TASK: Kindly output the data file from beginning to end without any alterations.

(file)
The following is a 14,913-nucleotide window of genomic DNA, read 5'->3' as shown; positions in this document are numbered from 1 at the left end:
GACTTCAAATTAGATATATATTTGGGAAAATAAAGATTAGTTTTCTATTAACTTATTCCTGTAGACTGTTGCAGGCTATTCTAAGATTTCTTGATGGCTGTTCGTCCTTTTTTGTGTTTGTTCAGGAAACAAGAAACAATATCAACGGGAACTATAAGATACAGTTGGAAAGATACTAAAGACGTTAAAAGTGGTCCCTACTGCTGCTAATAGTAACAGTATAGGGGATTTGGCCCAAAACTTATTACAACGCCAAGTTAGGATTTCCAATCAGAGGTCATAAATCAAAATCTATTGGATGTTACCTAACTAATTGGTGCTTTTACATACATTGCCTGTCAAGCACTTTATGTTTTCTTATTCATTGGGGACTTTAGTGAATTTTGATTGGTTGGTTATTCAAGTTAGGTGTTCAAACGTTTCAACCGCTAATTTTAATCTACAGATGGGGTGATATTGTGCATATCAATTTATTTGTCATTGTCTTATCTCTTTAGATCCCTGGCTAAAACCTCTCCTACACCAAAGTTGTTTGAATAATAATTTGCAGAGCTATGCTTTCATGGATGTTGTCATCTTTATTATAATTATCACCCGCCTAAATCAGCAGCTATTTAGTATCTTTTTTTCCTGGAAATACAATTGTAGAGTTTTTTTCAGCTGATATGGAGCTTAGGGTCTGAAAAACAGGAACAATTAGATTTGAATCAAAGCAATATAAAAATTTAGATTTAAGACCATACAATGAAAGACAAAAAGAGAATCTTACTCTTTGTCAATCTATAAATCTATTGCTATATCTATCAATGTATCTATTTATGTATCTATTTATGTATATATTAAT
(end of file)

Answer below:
The following is a 14,913-nucleotide window of genomic DNA, read 5'->3' as shown; positions in this document are numbered from 1 at the left end:
GACTTCAAATTAGATATATATTTGGGAAAATAAAGATTAGTTTTCTATTAACTTATTCCTGTAGACTGTTGCAGGCTATTCTAAGATTTCTTGATGGCTGTTCGTCCTTTTTTGTGTTTGTTCAGGAAACAAGAAACAATATCAACGGGAACTATAAGATACAGTTGGAAAGATACTAAAGACGTTAAAAGTGGTCCCTACTGCTGCTAATAGTAACAGTATAGGGGATTTGGCCCAAAACTTATTACAACGCCAAGTTAGGATTTCCAATCAGAGGTCATAAATCAAAATCTATTGGATGTTACCTAACTAATTGGTGCTTTTACATACATTGCCTGTCAAGCACTTTATGTTTTCTTATTCATTGGGGACTTTAGTGAATTTTGATTGGTTGGTTATTCAAGTTAGGTGTTCAAACGTTTCAACCGCTAATTTTAATCTACAGATGGGGTGATATTGTGCATATCAATTTATTTGTCATTGTCTTATCTCTTTAGATCCCTGGCTAAAACCTCTCCTACACCAAAGTTGTTTGAATAATAATTTGCAGAGCTATGCTTTCATGGATGTTGTCATCTTTATTATAATTATCACCCGCCTAAATCAGCAGCTATTTAGTATCTTTTTTTCCTGGAAATACAATTGTAGAGTTTTTTTCAGCTGATATGGAGCTTAGGGTCTGAAAAACAGGAACAATTAGATTTGAATCAAAGCAATATAAAAATTTAGATTTAAGACCATACAATGAAAGACAAAAAGAGAATCTTACTCTTTGTCAATCTATAAATCTATTGCTATATCTATCAATGTATCTATTTATGTATCTATTTATGTATATATTAAT